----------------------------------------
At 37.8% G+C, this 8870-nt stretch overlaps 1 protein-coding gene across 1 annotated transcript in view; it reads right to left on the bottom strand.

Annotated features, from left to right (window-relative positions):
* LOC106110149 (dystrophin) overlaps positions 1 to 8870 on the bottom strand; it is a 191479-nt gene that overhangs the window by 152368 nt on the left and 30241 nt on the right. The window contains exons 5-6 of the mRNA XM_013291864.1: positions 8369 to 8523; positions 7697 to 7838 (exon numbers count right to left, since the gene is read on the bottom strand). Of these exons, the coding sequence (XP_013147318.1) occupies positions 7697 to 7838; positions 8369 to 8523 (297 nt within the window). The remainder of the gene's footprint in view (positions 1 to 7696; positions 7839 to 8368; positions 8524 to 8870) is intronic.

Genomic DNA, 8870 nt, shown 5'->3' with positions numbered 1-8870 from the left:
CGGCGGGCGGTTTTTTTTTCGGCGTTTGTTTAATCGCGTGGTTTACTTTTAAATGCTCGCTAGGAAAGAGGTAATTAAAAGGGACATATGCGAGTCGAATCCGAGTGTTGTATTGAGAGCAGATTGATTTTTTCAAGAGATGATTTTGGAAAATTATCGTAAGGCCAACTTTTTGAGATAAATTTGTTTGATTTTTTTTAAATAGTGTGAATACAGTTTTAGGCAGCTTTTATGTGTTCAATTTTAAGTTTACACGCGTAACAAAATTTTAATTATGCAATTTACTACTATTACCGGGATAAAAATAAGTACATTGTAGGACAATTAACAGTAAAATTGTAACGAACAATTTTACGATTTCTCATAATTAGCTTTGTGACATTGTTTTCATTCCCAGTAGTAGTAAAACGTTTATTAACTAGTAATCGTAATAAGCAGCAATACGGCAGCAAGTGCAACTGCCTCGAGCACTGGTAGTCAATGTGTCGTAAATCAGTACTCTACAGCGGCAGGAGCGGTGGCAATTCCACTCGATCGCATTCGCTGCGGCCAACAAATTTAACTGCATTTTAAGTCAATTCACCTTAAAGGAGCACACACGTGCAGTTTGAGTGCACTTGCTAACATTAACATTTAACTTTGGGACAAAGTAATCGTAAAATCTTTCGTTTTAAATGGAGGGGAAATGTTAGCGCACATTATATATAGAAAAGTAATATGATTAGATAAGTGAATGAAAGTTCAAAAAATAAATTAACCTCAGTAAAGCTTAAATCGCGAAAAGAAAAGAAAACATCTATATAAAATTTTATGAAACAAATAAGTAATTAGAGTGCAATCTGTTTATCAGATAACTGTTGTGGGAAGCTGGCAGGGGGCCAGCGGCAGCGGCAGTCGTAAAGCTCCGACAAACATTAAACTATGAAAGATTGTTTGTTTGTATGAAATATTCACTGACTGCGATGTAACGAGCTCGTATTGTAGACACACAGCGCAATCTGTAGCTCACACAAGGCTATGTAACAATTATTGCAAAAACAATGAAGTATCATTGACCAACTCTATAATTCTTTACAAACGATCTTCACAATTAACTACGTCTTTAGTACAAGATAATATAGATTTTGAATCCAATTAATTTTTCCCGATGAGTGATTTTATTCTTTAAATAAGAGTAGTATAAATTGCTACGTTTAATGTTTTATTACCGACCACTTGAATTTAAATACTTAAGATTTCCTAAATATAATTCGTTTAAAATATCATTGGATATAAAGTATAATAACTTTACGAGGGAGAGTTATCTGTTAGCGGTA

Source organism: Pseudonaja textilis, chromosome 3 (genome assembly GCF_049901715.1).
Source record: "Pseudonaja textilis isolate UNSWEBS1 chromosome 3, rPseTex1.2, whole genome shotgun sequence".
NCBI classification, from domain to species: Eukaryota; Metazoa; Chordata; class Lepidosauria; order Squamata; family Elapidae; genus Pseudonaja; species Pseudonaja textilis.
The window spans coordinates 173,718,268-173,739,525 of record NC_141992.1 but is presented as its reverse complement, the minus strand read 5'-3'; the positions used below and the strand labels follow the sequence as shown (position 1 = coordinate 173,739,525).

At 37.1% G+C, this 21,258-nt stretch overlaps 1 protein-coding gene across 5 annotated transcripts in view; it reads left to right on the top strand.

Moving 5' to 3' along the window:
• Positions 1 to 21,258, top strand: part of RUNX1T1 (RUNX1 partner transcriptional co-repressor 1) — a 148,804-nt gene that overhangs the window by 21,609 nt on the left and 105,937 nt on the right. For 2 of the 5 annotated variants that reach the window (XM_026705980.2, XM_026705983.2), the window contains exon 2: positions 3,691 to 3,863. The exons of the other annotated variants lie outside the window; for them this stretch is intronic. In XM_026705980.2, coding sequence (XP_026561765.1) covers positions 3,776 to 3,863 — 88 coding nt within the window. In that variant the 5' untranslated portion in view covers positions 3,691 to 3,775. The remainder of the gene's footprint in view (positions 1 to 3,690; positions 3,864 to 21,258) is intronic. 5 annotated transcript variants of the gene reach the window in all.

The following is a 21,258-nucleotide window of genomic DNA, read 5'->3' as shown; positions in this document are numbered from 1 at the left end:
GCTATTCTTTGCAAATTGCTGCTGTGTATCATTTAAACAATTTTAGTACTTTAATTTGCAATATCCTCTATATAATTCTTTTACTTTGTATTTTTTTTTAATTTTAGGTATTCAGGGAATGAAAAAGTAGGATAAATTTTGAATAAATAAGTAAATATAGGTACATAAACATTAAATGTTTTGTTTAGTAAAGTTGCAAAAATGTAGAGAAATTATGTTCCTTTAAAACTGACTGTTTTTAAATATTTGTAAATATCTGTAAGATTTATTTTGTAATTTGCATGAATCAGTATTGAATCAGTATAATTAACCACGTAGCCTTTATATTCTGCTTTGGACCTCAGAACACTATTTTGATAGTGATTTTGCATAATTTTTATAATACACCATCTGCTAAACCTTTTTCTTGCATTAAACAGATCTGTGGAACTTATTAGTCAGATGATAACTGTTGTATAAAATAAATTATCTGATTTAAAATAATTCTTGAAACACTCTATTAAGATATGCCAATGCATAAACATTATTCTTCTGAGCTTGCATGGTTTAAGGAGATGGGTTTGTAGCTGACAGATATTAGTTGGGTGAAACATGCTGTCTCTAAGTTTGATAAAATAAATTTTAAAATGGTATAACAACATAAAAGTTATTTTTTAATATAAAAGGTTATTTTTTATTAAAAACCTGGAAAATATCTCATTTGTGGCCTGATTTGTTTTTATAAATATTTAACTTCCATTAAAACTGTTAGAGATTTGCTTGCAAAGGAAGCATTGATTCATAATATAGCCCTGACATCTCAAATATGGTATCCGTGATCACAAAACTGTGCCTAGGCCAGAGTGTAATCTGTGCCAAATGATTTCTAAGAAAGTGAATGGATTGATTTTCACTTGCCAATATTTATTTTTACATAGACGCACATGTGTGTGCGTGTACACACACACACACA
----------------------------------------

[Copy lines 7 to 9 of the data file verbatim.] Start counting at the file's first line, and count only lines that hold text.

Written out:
Source record: "Pseudonaja textilis isolate UNSWEBS1 chromosome 3, rPseTex1.2, whole genome shotgun sequence".
NCBI classification, from domain to species: Eukaryota; Metazoa; Chordata; class Lepidosauria; order Squamata; family Elapidae; genus Pseudonaja; species Pseudonaja textilis.
The window spans coordinates 173,718,268-173,739,525 of record NC_141992.1 but is presented as its reverse complement, the minus strand read 5'-3'; the positions used below and the strand labels follow the sequence as shown (position 1 = coordinate 173,739,525).